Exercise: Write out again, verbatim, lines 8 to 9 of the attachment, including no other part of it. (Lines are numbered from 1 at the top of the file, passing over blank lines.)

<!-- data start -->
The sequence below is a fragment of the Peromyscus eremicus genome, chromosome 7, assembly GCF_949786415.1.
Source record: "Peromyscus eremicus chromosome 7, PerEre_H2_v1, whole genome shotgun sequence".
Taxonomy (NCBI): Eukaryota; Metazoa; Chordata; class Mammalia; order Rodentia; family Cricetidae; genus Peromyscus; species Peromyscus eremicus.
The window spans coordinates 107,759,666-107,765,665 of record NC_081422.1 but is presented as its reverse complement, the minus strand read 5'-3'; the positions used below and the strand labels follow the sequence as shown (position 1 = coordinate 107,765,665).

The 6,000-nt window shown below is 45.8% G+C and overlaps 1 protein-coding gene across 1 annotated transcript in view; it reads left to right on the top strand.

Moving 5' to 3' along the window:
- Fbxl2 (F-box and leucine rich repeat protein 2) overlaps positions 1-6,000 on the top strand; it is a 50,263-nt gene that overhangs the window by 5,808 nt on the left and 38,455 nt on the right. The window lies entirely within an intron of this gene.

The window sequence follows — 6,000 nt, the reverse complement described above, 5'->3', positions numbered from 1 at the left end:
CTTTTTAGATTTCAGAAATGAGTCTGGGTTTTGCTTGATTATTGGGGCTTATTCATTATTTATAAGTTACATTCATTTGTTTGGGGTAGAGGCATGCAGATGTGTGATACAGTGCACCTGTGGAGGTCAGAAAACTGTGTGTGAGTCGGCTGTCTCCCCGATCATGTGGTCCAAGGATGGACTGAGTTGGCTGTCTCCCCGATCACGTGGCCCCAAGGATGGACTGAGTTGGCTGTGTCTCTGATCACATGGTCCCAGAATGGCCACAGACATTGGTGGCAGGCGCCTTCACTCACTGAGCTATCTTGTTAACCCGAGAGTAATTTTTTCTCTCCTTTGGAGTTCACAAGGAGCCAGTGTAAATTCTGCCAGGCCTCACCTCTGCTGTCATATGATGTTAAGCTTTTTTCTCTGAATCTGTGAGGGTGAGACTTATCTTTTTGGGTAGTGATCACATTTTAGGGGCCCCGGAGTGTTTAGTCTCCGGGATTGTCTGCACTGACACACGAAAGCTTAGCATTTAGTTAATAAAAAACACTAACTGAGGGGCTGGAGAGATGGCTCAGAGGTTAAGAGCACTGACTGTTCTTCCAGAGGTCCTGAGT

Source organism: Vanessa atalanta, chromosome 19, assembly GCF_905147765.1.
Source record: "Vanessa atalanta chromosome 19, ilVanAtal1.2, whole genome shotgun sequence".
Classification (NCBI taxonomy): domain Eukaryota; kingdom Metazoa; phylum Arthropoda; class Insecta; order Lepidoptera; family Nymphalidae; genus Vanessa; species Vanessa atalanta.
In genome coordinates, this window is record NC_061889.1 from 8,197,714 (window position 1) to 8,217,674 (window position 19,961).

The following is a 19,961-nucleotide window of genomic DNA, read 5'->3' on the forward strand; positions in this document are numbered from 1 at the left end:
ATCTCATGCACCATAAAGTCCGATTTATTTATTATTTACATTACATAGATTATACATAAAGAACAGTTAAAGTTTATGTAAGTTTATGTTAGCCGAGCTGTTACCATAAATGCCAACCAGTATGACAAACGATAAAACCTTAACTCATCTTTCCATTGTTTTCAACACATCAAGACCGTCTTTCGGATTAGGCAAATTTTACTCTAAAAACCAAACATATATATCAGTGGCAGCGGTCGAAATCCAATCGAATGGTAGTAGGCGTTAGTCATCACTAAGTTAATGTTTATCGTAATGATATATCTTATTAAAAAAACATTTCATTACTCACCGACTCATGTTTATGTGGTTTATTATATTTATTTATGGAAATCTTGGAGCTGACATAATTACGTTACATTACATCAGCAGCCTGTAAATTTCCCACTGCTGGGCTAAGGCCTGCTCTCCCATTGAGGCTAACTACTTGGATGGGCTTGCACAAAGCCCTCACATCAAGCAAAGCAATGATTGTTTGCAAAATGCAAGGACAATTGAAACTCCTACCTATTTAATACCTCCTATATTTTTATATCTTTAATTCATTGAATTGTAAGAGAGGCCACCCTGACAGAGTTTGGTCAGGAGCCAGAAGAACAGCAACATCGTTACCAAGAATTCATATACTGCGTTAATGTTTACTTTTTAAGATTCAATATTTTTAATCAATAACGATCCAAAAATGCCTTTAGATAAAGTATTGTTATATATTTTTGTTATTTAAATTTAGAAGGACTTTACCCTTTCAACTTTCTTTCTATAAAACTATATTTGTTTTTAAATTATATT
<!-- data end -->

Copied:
The window sequence follows — 6,000 nt, the reverse complement described above, 5'->3', positions numbered from 1 at the left end:
CTTTTTAGATTTCAGAAATGAGTCTGGGTTTTGCTTGATTATTGGGGCTTATTCATTATTTATAAGTTACATTCATTTGTTTGGGGTAGAGGCATGCAGATGTGTGATACAGTGCACCTGTGGAGGTCAGAAAACTGTGTGTGAGTCGGCTGTCTCCCCGATCATGTGGTCCAAGGATGGACTGAGTTGGCTGTCTCCCCGATCACGTGGCCCCAAGGATGGACTGAGTTGGCTGTGTCTCTGATCACATGGTCCCAGAATGGCCACAGACATTGGTGGCAGGCGCCTTCACTCACTGAGCTATCTTGTTAACCCGAGAGTAATTTTTTCTCTCCTTTGGAGTTCACAAGGAGCCAGTGTAAATTCTGCCAGGCCTCACCTCTGCTGTCATATGATGTTAAGCTTTTTTCTCTGAATCTGTGAGGGTGAGACTTATCTTTTTGGGTAGTGATCACATTTTAGGGGCCCCGGAGTGTTTAGTCTCCGGGATTGTCTGCACTGACACACGAAAGCTTAGCATTTAGTTAATAAAAAACACTAACTGAGGGGCTGGAGAGATGGCTCAGAGGTTAAGAGCACTGACTGTTCTTCCAGAGGTCCTGAGT